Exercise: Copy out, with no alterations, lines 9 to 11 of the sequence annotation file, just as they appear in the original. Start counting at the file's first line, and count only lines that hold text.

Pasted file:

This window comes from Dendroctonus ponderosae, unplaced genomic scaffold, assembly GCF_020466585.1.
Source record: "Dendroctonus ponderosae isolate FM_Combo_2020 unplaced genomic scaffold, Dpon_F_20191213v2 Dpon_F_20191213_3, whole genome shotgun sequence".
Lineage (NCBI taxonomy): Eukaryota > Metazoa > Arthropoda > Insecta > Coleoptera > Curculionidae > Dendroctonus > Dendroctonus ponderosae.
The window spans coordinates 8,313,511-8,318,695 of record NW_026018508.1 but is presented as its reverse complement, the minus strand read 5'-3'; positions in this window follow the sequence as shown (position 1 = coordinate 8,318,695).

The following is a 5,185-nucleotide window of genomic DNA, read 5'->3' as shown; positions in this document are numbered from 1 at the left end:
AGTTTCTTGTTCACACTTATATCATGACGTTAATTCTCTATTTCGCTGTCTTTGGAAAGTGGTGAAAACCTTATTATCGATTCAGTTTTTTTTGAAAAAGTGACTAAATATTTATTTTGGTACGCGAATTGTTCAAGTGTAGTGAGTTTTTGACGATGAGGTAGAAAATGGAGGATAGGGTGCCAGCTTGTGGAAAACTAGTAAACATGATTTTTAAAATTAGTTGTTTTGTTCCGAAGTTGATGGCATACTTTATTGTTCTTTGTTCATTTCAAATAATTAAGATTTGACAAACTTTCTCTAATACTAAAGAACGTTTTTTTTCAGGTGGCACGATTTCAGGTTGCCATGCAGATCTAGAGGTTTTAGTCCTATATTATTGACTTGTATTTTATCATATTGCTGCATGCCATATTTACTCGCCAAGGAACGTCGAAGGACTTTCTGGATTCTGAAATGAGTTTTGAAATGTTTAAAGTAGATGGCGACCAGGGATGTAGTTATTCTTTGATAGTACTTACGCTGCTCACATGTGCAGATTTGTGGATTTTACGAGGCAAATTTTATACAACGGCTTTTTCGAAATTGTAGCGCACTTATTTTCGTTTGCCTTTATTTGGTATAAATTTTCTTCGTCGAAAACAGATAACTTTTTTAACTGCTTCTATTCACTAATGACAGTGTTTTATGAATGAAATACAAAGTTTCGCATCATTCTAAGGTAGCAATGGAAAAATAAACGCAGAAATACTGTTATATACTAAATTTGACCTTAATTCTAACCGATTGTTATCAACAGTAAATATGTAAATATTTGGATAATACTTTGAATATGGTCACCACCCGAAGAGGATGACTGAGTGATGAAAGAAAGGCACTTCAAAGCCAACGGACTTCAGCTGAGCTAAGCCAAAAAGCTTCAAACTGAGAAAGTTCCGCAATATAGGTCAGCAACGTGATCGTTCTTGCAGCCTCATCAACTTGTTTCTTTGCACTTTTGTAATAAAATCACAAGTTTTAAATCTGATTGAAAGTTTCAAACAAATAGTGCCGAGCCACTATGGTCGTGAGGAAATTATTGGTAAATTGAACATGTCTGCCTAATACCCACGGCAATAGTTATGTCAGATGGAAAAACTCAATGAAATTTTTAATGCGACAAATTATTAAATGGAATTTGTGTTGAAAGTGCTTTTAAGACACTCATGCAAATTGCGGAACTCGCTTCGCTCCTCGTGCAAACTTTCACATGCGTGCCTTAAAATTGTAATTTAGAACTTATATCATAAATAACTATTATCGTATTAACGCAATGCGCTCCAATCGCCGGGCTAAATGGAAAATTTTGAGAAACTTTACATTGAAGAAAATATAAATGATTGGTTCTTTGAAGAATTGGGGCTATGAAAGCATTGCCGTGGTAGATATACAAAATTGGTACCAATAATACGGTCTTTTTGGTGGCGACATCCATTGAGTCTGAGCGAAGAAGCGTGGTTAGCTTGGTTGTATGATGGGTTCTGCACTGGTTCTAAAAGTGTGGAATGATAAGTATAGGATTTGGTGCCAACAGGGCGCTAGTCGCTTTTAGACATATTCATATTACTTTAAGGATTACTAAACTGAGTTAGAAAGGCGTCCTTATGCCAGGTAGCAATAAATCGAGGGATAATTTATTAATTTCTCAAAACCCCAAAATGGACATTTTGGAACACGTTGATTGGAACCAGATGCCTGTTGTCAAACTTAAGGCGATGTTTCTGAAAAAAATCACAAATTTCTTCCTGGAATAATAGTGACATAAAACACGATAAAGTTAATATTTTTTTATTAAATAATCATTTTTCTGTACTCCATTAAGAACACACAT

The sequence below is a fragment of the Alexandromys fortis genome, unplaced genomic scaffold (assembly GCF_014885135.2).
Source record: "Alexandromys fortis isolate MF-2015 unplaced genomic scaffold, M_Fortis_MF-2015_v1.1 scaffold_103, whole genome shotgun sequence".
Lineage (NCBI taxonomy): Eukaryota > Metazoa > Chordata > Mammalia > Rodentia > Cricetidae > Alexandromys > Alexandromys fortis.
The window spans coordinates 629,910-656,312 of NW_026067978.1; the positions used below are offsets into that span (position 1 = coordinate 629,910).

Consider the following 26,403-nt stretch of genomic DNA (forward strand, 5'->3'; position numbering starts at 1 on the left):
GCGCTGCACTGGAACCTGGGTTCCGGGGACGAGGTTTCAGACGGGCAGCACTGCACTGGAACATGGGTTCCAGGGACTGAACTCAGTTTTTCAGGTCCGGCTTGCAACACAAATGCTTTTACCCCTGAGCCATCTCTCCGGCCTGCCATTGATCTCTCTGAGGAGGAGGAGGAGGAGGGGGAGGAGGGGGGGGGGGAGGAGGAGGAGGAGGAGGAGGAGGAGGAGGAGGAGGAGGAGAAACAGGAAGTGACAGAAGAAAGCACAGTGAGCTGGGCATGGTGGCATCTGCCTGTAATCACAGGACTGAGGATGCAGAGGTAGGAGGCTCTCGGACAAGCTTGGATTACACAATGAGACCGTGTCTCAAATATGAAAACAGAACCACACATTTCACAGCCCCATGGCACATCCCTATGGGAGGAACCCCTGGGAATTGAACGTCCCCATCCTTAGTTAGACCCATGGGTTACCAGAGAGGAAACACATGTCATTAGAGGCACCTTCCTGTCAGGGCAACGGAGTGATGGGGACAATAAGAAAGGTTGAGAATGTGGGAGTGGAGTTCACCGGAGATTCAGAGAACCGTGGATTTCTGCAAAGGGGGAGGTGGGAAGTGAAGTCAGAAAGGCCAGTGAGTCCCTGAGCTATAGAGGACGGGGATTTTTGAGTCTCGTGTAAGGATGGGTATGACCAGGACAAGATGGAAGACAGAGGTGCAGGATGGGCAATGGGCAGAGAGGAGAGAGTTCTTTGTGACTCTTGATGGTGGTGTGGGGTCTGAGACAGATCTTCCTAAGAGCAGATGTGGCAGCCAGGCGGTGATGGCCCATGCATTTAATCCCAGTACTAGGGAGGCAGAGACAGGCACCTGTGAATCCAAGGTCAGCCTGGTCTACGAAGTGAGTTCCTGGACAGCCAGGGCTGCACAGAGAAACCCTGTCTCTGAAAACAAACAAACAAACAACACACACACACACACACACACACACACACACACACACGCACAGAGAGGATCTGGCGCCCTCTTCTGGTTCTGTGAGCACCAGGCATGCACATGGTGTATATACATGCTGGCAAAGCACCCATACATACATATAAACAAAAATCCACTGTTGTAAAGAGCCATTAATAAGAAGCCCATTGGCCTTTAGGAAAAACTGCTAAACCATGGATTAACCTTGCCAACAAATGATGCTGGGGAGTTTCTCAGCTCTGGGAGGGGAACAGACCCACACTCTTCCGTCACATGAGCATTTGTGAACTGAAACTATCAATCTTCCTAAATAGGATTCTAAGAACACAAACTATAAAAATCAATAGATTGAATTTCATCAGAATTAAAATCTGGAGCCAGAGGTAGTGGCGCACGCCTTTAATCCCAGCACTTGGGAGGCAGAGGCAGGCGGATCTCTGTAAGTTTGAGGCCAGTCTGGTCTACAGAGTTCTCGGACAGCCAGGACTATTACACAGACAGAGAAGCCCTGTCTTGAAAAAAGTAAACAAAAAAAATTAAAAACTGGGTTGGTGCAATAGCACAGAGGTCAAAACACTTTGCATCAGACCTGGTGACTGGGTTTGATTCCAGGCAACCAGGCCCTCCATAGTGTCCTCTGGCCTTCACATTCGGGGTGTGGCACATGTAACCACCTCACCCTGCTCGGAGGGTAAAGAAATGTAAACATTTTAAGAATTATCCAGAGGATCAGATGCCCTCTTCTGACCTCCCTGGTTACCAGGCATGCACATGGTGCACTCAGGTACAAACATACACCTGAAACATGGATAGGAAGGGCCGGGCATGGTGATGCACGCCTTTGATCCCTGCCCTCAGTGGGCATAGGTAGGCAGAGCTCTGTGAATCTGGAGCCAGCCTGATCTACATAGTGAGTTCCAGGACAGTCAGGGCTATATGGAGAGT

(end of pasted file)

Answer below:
Lineage (NCBI taxonomy): Eukaryota > Metazoa > Chordata > Mammalia > Rodentia > Cricetidae > Alexandromys > Alexandromys fortis.
The window spans coordinates 629,910-656,312 of NW_026067978.1; the positions used below are offsets into that span (position 1 = coordinate 629,910).

Consider the following 26,403-nt stretch of genomic DNA (forward strand, 5'->3'; position numbering starts at 1 on the left):